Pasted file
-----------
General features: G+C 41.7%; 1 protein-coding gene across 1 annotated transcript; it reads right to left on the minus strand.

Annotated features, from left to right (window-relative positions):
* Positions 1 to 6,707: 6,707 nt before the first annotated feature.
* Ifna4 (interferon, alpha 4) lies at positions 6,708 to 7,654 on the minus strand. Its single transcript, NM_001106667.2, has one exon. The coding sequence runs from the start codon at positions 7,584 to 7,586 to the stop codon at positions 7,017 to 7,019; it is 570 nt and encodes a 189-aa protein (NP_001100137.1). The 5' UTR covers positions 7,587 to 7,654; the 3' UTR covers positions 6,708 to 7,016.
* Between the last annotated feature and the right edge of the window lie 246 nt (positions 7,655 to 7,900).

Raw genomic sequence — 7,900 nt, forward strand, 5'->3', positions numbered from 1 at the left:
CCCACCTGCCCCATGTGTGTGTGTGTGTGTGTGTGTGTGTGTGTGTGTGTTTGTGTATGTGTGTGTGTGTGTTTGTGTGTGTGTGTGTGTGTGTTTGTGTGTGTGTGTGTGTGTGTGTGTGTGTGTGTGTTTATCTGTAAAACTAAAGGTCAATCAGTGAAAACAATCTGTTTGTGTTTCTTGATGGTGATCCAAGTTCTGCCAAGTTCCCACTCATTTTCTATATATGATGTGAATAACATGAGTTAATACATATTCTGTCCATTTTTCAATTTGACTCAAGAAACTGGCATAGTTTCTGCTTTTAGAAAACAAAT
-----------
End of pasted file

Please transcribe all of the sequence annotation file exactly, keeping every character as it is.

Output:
General features: G+C 41.7%; 1 protein-coding gene across 1 annotated transcript; it reads right to left on the minus strand.

Annotated features, from left to right (window-relative positions):
* Positions 1 to 6,707: 6,707 nt before the first annotated feature.
* Ifna4 (interferon, alpha 4) lies at positions 6,708 to 7,654 on the minus strand. Its single transcript, NM_001106667.2, has one exon. The coding sequence runs from the start codon at positions 7,584 to 7,586 to the stop codon at positions 7,017 to 7,019; it is 570 nt and encodes a 189-aa protein (NP_001100137.1). The 5' UTR covers positions 7,587 to 7,654; the 3' UTR covers positions 6,708 to 7,016.
* Between the last annotated feature and the right edge of the window lie 246 nt (positions 7,655 to 7,900).

Raw genomic sequence — 7,900 nt, forward strand, 5'->3', positions numbered from 1 at the left:
CCCACCTGCCCCATGTGTGTGTGTGTGTGTGTGTGTGTGTGTGTGTGTGTTTGTGTATGTGTGTGTGTGTGTTTGTGTGTGTGTGTGTGTGTGTTTGTGTGTGTGTGTGTGTGTGTGTGTGTGTGTGTGTTTATCTGTAAAACTAAAGGTCAATCAGTGAAAACAATCTGTTTGTGTTTCTTGATGGTGATCCAAGTTCTGCCAAGTTCCCACTCATTTTCTATATATGATGTGAATAACATGAGTTAATACATATTCTGTCCATTTTTCAATTTGACTCAAGAAACTGGCATAGTTTCTGCTTTTAGAAAACAAAT